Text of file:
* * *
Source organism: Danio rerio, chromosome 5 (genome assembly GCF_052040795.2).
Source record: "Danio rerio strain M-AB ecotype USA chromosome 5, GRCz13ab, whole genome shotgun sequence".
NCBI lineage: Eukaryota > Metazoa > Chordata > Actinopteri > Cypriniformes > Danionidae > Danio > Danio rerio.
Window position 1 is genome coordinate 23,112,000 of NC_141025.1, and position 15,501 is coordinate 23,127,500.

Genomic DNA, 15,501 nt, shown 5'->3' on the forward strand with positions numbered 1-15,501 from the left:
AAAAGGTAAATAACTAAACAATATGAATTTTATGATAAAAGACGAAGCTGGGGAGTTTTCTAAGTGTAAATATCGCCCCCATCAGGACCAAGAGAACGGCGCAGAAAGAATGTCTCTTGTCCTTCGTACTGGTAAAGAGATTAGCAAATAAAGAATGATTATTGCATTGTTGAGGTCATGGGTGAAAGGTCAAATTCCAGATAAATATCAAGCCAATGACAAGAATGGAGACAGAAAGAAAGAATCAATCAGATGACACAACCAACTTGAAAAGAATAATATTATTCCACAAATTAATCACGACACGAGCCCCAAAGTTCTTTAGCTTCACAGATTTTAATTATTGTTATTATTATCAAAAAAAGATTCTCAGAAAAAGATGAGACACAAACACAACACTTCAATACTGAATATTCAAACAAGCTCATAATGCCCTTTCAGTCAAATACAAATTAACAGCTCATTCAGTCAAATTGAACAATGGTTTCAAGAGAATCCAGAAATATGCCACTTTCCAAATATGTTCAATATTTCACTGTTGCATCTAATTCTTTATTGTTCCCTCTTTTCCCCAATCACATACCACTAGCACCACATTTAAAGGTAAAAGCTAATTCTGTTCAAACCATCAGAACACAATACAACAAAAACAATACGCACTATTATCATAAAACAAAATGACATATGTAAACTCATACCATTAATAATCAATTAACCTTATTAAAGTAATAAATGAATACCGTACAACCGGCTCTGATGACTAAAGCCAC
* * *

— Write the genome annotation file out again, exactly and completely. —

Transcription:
Source organism: Danio rerio, chromosome 5 (genome assembly GCF_052040795.2).
Source record: "Danio rerio strain M-AB ecotype USA chromosome 5, GRCz13ab, whole genome shotgun sequence".
NCBI lineage: Eukaryota > Metazoa > Chordata > Actinopteri > Cypriniformes > Danionidae > Danio > Danio rerio.
Window position 1 is genome coordinate 23,112,000 of NC_141025.1, and position 15,501 is coordinate 23,127,500.

Genomic DNA, 15,501 nt, shown 5'->3' on the forward strand with positions numbered 1-15,501 from the left:
AAAAGGTAAATAACTAAACAATATGAATTTTATGATAAAAGACGAAGCTGGGGAGTTTTCTAAGTGTAAATATCGCCCCCATCAGGACCAAGAGAACGGCGCAGAAAGAATGTCTCTTGTCCTTCGTACTGGTAAAGAGATTAGCAAATAAAGAATGATTATTGCATTGTTGAGGTCATGGGTGAAAGGTCAAATTCCAGATAAATATCAAGCCAATGACAAGAATGGAGACAGAAAGAAAGAATCAATCAGATGACACAACCAACTTGAAAAGAATAATATTATTCCACAAATTAATCACGACACGAGCCCCAAAGTTCTTTAGCTTCACAGATTTTAATTATTGTTATTATTATCAAAAAAAGATTCTCAGAAAAAGATGAGACACAAACACAACACTTCAATACTGAATATTCAAACAAGCTCATAATGCCCTTTCAGTCAAATACAAATTAACAGCTCATTCAGTCAAATTGAACAATGGTTTCAAGAGAATCCAGAAATATGCCACTTTCCAAATATGTTCAATATTTCACTGTTGCATCTAATTCTTTATTGTTCCCTCTTTTCCCCAATCACATACCACTAGCACCACATTTAAAGGTAAAAGCTAATTCTGTTCAAACCATCAGAACACAATACAACAAAAACAATACGCACTATTATCATAAAACAAAATGACATATGTAAACTCATACCATTAATAATCAATTAACCTTATTAAAGTAATAAATGAATACCGTACAACCGGCTCTGATGACTAAAGCCAC